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Unified Sports, in which players with and without intellectual disabilities train and compete on the same team, is designed to enable athletes to learn new sports, refine athletic skills, experience inclusion, socialize with peers and form new friendships, and participate in their communities outside of traditional Special Olympics events. Evaluation data demonstrate that the program is successful in these aspects. Additionally, a recent evaluation of Unified Sports in several countries in Eastern Europe illustrates that athletes and partners also experience increased self-esteem, and partners report having a better understanding of people with intellectual disabilities after participating.

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Athlete Leadership Programs can take athletes even farther — as leaders and spokespeople respected in their communities.  As Special Olympics athletes gain in confidence and feel empowered, they often seek new challenges. They want to build on their successes, including their social skills. They can become mentors for other athletes. They can train to become coaches and officials. They can also move toward a more public role as a speaker or spokesperson, telling audiences and journalists  about the remarkable changes that Special Olympics helped bring to their lives.

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Healthy Athletes in addition to sport Special Olympics pays a great deal of attention to athletes’ general fitness and physical health condition. Though people with intellectual disabilities face the same health problems as we do, they simply have no access to most of facilities which are available to the public. Through sports we provide that opportunity for them to build their fitness and take substantial steps to improve their overall wellbeing.

During many events we offer our athletes a Special Olympics Healthy Athletes® programme which is specifically designed to help them improve their health and fitness. At Healthy Athletes events athletes receive a variety of health screenings and services in a series of clinics.

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SO Get Into It  as a sport organisation Special Olympics provides sport training and competition. As a global movement we also strive to improve our athletes’ inclusion in society. For that purpose we have specifically designed programmes.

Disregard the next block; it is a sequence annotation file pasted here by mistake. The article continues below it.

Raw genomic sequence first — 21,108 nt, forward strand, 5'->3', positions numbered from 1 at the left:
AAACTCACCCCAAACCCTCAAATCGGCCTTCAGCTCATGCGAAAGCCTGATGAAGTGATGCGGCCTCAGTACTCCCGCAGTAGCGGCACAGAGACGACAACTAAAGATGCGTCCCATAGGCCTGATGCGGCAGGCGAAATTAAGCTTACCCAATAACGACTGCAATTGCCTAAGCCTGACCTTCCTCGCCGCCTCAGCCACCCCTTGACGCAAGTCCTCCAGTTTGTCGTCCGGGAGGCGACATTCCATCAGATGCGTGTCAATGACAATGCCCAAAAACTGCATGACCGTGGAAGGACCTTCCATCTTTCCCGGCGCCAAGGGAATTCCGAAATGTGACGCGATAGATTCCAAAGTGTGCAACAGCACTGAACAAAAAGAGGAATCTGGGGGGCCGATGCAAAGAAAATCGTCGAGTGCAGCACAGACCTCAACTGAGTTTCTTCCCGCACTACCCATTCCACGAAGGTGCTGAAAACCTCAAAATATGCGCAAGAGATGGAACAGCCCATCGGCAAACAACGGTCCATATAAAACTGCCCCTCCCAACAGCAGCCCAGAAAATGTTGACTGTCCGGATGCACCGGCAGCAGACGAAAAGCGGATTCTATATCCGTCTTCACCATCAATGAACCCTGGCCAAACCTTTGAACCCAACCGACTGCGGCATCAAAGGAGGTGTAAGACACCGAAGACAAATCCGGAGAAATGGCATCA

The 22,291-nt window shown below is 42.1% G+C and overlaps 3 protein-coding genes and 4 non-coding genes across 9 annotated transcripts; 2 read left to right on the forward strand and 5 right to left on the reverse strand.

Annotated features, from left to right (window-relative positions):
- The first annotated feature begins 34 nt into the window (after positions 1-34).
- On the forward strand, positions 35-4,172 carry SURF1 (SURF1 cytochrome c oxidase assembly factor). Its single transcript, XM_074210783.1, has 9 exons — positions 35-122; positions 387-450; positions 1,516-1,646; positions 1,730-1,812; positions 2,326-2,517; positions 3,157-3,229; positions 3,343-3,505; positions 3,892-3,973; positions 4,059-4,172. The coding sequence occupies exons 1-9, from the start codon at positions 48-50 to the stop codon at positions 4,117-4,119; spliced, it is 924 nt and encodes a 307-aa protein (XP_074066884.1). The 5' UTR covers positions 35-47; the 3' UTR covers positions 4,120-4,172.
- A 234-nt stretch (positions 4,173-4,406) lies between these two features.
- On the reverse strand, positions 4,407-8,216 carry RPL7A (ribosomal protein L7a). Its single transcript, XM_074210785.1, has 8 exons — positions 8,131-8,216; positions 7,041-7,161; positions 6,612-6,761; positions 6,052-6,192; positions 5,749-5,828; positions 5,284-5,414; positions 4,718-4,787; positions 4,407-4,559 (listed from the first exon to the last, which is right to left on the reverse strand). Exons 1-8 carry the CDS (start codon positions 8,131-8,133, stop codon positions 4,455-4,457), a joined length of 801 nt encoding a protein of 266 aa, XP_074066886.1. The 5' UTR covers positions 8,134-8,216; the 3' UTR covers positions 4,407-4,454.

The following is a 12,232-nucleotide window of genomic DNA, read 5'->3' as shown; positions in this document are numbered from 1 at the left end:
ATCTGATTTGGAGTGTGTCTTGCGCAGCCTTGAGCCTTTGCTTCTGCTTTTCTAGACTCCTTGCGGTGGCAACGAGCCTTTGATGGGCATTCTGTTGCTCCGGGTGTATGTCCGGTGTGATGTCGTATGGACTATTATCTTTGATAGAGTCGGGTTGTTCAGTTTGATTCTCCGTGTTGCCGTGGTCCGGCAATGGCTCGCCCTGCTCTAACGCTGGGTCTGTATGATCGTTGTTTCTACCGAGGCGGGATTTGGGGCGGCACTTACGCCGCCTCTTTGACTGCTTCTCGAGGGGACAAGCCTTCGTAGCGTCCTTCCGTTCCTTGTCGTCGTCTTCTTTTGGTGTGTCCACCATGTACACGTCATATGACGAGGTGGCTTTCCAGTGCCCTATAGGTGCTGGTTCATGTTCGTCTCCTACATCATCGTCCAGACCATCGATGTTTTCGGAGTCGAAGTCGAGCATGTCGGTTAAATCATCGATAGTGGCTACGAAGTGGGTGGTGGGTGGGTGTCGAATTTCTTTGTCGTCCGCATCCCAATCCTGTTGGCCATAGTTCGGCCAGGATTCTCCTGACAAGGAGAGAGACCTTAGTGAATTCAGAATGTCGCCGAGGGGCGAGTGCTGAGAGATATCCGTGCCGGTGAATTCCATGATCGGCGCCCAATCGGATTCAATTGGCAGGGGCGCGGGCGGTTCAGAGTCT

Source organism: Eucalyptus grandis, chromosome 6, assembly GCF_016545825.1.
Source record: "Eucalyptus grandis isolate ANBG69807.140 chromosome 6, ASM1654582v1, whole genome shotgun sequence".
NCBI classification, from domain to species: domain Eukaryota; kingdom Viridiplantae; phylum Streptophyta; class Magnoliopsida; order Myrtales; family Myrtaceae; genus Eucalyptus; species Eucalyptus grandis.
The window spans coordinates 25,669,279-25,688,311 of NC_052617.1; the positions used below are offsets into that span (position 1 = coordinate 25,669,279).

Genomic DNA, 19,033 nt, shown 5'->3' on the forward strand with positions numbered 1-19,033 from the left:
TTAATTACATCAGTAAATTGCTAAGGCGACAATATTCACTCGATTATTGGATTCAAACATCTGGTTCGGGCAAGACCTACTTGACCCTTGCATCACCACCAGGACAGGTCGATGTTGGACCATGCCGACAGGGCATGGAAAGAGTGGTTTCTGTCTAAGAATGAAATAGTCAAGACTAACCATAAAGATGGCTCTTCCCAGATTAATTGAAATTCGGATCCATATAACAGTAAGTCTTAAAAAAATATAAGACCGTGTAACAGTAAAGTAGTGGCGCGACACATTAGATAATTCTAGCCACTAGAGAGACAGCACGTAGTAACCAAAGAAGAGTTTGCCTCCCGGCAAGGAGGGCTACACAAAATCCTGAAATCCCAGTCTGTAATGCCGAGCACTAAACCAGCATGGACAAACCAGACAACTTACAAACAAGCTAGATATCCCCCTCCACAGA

Special Olympics Unified Sports® is a programme where athletes with intellectual disabilities and those without train and compete on the same team. This concept often leads to inclusion and firm friendships on and off the field.

SO Get Into It® is an educational initiative for schools which educates schoolchildren on intellectual disability and promotes tolerance and acceptance.

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Family Program unfortunately, not only people with intellectual disabilities face social isolation, so do their parents, carers and siblings. Our regular trainings and events provide opportunities for athletes’ family members to become involved in Special Olympics as volunteers, coaches, event organisers, etc. Special Olympics Ukraine has a network of Family Clubs throughout the country so that families are able to come together and share experiences.

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The Young Athletes Program was established by Special Olympics International to provide early developmental opportunities for pre-school children, utilizing guided motor activities. It is based on a proto-type program created for Special Olympics New Jersey by the University of Medicine and Dentistry of New Jersey. Children ages 2 ½ to 7 with intellectual disability typically have little access to motor activity programs , including organized play, and sports skill development. The activities presented in the program are designed to advance development of young children with intellectual disability who typically lag their peers without intellectual disability.

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